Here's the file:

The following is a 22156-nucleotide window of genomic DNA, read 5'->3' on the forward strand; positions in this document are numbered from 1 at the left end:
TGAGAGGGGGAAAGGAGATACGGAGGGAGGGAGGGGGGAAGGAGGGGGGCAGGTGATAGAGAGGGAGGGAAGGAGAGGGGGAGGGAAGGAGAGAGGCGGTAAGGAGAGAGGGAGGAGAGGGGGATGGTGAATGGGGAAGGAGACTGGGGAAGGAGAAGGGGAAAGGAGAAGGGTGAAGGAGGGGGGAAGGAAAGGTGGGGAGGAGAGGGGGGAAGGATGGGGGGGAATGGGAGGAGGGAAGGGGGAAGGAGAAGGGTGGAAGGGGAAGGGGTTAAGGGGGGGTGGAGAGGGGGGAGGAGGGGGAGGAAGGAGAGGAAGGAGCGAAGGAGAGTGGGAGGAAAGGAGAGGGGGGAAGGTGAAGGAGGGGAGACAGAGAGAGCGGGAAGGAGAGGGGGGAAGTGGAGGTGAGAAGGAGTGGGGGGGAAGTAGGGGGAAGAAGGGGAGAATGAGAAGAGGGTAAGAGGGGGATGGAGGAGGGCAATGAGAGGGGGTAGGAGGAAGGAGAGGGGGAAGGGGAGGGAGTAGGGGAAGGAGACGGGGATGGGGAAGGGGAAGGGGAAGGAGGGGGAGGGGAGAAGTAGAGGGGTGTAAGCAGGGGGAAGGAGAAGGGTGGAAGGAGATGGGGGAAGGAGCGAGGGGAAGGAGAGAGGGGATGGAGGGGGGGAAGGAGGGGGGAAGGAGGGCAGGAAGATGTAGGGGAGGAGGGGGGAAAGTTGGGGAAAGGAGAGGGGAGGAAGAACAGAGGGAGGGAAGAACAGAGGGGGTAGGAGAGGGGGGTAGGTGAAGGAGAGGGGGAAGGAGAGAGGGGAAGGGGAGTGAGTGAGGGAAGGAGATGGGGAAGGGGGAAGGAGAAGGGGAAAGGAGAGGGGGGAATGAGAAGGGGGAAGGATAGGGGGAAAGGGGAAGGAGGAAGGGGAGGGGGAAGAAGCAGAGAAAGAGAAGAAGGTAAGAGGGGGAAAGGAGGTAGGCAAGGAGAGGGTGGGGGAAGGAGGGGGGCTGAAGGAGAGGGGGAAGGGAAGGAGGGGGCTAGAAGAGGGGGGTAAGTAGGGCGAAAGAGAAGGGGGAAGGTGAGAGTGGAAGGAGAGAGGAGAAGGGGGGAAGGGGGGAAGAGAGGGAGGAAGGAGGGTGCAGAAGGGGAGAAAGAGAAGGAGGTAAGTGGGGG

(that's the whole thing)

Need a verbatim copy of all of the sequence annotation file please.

The following is a 22156-nucleotide window of genomic DNA, read 5'->3' on the forward strand; positions in this document are numbered from 1 at the left end:
TGAGAGGGGGAAAGGAGATACGGAGGGAGGGAGGGGGGAAGGAGGGGGGCAGGTGATAGAGAGGGAGGGAAGGAGAGGGGGAGGGAAGGAGAGAGGCGGTAAGGAGAGAGGGAGGAGAGGGGGATGGTGAATGGGGAAGGAGACTGGGGAAGGAGAAGGGGAAAGGAGAAGGGTGAAGGAGGGGGGAAGGAAAGGTGGGGAGGAGAGGGGGGAAGGATGGGGGGGAATGGGAGGAGGGAAGGGGGAAGGAGAAGGGTGGAAGGGGAAGGGGTTAAGGGGGGGTGGAGAGGGGGGAGGAGGGGGAGGAAGGAGAGGAAGGAGCGAAGGAGAGTGGGAGGAAAGGAGAGGGGGGAAGGTGAAGGAGGGGAGACAGAGAGAGCGGGAAGGAGAGGGGGGAAGTGGAGGTGAGAAGGAGTGGGGGGGAAGTAGGGGGAAGAAGGGGAGAATGAGAAGAGGGTAAGAGGGGGATGGAGGAGGGCAATGAGAGGGGGTAGGAGGAAGGAGAGGGGGAAGGGGAGGGAGTAGGGGAAGGAGACGGGGATGGGGAAGGGGAAGGGGAAGGAGGGGGAGGGGAGAAGTAGAGGGGTGTAAGCAGGGGGAAGGAGAAGGGTGGAAGGAGATGGGGGAAGGAGCGAGGGGAAGGAGAGAGGGGATGGAGGGGGGGAAGGAGGGGGGAAGGAGGGCAGGAAGATGTAGGGGAGGAGGGGGGAAAGTTGGGGAAAGGAGAGGGGAGGAAGAACAGAGGGAGGGAAGAACAGAGGGGGTAGGAGAGGGGGGTAGGTGAAGGAGAGGGGGAAGGAGAGAGGGGAAGGGGAGTGAGTGAGGGAAGGAGATGGGGAAGGGGGAAGGAGAAGGGGAAAGGAGAGGGGGGAATGAGAAGGGGGAAGGATAGGGGGAAAGGGGAAGGAGGAAGGGGAGGGGGAAGAAGCAGAGAAAGAGAAGAAGGTAAGAGGGGGAAAGGAGGTAGGCAAGGAGAGGGTGGGGGAAGGAGGGGGGCTGAAGGAGAGGGGGAAGGGAAGGAGGGGGCTAGAAGAGGGGGGTAAGTAGGGCGAAAGAGAAGGGGGAAGGTGAGAGTGGAAGGAGAGAGGAGAAGGGGGGAAGGGGGGAAGAGAGGGAGGAAGGAGGGTGCAGAAGGGGAGAAAGAGAAGGAGGTAAGTGGGGG